AERA Issues Statement on Use of Value-Added Models
AERA Issues Statement on Use of Value-Added Models
 
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November 2015

AERA released a statement in early November cautioning about the limitations of using value-added models (VAM) to assess the performance of educators and educator preparation programs. VAMs use changes in standardized student test scores over time to measure individual teacher effectiveness.

Over the last several years, many states and districts have incorporated VAM into their evaluation processes for teachers and teacher preparation programs. However, the AERA statement cautions about using VAM for high-stakes decisions.

“This statement draws on the leading testing, statistical, and methodological expertise in the field of education research and related sciences, and on the highest standards that guide education research and its applications in policy and practice,” said AERA Executive Director Felice J. Levine in a November 11 news release.

“The rapidly growing adoption of VAM for high-stakes decisions regarding teachers, principals, and teacher preparation programs, despite serious methodological concerns about their validity and reliability, precipitated AERA Council’s developing and approving this statement,” Levine added.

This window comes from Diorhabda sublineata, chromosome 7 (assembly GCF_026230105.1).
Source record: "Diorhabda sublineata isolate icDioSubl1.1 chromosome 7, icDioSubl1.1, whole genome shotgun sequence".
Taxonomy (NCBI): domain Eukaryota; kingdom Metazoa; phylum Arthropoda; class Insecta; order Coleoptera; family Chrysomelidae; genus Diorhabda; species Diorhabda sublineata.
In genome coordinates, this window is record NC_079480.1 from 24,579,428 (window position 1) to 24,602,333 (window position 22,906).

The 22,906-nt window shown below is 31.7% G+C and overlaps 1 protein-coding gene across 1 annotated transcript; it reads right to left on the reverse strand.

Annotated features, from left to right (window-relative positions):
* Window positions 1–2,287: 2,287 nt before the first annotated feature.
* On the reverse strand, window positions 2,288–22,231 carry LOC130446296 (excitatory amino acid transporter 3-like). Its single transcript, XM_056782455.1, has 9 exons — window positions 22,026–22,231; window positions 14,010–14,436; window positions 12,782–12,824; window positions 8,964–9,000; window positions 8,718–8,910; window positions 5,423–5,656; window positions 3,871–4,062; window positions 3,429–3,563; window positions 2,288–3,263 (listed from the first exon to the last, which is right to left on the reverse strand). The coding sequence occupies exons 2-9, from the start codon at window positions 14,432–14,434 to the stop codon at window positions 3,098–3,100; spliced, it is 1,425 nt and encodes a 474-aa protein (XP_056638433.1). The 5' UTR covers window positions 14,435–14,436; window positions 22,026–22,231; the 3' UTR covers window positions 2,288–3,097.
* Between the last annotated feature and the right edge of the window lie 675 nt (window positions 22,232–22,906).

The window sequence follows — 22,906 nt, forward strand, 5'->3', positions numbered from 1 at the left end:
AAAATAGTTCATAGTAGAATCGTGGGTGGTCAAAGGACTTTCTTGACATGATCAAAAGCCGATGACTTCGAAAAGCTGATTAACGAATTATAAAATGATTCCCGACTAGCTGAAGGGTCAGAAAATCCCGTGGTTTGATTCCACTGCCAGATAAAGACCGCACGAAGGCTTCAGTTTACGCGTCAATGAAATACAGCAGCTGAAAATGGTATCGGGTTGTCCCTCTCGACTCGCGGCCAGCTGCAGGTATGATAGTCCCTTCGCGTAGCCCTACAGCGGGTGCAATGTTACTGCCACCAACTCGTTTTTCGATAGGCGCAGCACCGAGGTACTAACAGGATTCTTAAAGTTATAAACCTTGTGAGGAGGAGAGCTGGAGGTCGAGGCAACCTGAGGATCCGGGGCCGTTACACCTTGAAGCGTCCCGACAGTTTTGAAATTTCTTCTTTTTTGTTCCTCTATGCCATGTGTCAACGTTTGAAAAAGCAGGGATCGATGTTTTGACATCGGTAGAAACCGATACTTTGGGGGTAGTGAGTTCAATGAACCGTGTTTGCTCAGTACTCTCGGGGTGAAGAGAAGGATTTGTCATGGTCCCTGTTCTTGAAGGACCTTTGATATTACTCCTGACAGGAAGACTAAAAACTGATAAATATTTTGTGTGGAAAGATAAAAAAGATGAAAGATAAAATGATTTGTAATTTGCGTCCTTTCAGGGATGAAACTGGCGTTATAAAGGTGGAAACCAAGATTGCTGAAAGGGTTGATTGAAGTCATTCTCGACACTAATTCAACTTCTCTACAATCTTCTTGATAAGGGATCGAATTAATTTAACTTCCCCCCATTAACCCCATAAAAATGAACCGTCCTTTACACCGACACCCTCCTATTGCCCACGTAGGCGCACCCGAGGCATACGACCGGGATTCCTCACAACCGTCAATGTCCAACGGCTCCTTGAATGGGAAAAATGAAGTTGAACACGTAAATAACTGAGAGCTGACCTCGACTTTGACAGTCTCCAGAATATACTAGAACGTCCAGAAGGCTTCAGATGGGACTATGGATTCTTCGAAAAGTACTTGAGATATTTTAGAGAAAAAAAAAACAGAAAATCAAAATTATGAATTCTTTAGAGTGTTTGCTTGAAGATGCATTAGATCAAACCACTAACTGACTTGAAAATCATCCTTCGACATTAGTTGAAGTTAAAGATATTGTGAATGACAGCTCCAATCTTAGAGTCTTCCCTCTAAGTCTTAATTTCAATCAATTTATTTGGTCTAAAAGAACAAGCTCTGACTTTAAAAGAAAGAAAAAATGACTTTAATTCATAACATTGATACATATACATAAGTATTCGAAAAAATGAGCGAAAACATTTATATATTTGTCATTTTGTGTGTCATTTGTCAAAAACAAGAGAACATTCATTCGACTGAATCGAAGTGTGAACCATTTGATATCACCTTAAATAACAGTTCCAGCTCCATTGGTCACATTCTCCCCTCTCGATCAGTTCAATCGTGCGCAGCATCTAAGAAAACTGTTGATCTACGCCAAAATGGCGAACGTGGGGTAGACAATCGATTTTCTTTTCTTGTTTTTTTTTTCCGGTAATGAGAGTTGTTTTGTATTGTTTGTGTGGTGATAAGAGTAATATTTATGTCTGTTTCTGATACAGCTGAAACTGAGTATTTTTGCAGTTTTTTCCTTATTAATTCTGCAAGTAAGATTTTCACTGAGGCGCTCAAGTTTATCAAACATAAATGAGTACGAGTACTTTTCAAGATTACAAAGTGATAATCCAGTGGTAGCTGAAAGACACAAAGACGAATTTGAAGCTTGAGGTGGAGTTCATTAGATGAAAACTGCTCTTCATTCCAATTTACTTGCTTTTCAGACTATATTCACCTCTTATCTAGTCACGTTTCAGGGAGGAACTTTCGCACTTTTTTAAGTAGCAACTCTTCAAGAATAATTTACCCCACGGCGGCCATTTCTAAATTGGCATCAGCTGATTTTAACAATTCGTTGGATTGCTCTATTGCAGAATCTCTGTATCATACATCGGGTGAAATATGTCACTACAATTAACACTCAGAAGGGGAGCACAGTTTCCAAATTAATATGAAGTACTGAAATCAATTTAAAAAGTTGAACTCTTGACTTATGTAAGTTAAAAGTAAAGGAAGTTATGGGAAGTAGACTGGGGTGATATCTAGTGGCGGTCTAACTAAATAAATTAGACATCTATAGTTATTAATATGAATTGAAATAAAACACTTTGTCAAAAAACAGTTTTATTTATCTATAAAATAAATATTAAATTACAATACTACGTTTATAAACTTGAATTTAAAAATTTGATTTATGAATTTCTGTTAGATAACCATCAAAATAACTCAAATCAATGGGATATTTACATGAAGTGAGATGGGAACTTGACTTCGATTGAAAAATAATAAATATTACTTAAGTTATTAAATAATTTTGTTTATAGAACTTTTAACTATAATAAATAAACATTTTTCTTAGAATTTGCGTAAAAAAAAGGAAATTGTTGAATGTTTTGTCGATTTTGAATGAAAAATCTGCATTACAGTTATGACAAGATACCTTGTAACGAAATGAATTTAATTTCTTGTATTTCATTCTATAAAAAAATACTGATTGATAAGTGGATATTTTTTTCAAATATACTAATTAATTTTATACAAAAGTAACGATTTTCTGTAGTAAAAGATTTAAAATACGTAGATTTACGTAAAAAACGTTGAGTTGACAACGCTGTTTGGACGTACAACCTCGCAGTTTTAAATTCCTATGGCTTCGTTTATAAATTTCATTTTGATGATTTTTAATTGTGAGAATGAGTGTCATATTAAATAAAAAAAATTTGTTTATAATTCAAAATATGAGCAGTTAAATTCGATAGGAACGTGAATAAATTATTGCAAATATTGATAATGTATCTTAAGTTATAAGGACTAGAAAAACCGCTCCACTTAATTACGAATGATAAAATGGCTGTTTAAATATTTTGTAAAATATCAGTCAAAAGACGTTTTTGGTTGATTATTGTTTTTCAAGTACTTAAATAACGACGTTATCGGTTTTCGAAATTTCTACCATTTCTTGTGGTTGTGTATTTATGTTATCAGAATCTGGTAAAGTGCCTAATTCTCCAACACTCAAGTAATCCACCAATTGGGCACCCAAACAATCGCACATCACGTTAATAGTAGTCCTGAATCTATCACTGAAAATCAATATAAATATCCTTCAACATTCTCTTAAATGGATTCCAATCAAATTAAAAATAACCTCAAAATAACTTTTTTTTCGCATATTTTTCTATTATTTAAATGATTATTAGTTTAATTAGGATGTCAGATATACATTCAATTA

AERA’s statement sets forth eight technical requirements for scientifically rigorous and fair uses of VAM. The statement notes that this bar is high but important to observe.

In the statement, AERA also called for additional investment in research on VAM and alternative methods and models.

The release of the statement garnered national media attention, including articles in Education Week and the Washington Post, and a mention several days later in a second Washington Post story.

The Post’s coverage noted that the National Research Council, the American Statistical Association, and the Rand Corporation have also “previously cautioned against using value-added scores to make personnel decisions.”

Social media also took notice. AERA’s Twitter and Facebook posts on the statement generated largely positive feedback and a number of independent discussions on the issue.

Earlier this year, AERA dedicated a special issue of Educational Researcher to the effects on teachers of using test-based evaluations.

 
 
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